19. This first investigation phase is reported by many families to be the most stressful; the general public’s view of the Barnevernet is not overwhelmingly positive,NoteNoteNoteNoteNoteNoteNoteNote and many families fear that their children will be taken away from them – in particular, if they are not of Norwegian origin.Note Many families are unsure what will happen and whether they would benefit from legal representation (for which there would be no legal aid at this point: there is free legal aid once the case is brought before the Social Welfare Board, and for later appeals).Note Parents can thus be on the defensive: this is also because the majority of municipalities use a “checklist”-system which has been criticised as wrongly equating the presence of risk factors with the severity of the actual case.Note It is also unclear how far the view of the child concerned is solicited and taken into account at this stage of the proceedings.Note
20. In slightly less than half of cases investigated,Note the investigation will lead to measures to assist the child and its family at home (at the end of 2016, 22 000 children were receiving measures from the child welfare services by the end of the year).Note This assistance can take several forms, from financial support, general advice and guidance to support parental skills, to ensuring that the child is given a place in kindergarten, etc. Mothers with young children can also voluntarily agree to move into one of 15 supervised family institutions (Sentre for foreldre og barn) for short periods of time, to be assisted – and assessed.Note These measures, so far, have usually been voluntary, i.e. the parents give their consent to them.Note In 2016, amendments were passed to the law which make it possible to impose such measures on families without their consent (these decisions can only be taken by the County Social Welfare Boards, and the possibility is rarely used). Families can also agree voluntarily to have a child placed outside the home.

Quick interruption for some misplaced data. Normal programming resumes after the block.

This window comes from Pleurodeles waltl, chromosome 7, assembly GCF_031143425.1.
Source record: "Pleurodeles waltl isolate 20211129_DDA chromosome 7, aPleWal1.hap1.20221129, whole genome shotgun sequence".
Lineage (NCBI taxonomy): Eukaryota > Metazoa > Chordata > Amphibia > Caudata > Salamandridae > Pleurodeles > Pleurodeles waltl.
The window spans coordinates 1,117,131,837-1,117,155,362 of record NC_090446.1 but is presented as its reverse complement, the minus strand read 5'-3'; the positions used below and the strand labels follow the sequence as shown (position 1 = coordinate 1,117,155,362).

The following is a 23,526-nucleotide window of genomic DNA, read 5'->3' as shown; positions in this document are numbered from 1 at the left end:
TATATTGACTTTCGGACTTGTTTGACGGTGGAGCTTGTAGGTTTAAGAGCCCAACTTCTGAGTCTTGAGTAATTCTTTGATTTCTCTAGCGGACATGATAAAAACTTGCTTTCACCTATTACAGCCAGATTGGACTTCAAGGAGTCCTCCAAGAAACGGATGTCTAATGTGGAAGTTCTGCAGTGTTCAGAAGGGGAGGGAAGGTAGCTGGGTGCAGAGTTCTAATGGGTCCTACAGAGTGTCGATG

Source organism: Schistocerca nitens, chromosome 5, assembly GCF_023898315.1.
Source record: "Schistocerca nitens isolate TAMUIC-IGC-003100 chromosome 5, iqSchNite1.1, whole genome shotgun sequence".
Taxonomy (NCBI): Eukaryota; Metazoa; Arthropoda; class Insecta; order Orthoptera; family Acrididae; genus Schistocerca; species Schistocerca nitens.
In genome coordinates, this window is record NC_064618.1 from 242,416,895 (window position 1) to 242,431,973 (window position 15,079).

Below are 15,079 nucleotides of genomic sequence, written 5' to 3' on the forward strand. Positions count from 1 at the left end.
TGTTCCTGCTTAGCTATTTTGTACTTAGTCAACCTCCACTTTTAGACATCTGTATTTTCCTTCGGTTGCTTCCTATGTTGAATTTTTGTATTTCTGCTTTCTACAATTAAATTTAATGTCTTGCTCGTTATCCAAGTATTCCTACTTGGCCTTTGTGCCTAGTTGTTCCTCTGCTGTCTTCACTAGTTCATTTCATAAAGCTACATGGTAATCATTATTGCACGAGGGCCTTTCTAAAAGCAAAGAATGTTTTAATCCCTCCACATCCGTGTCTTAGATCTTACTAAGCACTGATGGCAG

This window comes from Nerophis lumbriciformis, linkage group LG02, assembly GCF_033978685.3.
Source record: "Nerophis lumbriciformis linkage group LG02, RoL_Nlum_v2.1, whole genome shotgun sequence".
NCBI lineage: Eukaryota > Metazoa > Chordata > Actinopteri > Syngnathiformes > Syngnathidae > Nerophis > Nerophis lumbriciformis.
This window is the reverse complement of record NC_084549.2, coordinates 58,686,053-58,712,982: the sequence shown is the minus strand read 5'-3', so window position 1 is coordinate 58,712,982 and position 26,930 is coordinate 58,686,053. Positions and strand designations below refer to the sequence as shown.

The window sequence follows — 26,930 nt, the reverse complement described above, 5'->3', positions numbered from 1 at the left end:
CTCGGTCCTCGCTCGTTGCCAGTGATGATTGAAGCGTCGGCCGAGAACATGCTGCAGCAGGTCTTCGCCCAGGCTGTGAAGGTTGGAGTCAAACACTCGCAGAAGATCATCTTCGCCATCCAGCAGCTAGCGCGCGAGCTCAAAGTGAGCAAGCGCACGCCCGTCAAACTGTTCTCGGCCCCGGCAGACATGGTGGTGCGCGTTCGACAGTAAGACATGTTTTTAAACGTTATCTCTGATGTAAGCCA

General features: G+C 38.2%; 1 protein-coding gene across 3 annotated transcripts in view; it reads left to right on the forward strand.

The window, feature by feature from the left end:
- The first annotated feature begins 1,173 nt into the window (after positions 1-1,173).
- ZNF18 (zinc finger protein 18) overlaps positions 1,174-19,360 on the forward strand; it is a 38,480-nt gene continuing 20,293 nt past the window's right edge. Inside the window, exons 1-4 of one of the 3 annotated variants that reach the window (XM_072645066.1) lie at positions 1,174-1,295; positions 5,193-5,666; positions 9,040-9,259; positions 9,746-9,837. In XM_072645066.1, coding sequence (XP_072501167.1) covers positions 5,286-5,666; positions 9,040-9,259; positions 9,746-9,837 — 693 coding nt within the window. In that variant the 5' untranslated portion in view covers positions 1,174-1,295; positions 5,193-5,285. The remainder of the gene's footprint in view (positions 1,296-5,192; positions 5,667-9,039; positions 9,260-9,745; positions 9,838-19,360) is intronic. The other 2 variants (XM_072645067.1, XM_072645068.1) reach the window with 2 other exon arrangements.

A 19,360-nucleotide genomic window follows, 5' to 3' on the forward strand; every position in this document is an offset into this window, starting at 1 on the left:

21. If the Barnevernet believes that the child needs to be removed from its parents after the investigation, it has to apply for a care order at the relevant “County Social Welfare Board”, of which there are 12 across the country. These boards are quasi-judicial and independent decision-making State authorities composed of a judge,Note an expert (usually a psychologist) and a lay person. A care order may be made if:
  • there are serious deficiencies in the everyday care received by the child, or serious deficiencies in terms of the personal contact and security needed by a child of his or her age and development;
  • the parents fail to ensure that a child who is ill, disabled or in special need of assistance receives the treatment and training required;
  • the child is mistreated or subjected to other serious abuses at home;
  • it is highly probable that the child’s health or development may be seriously harmed because the parents are unable to take adequate responsibility for the child.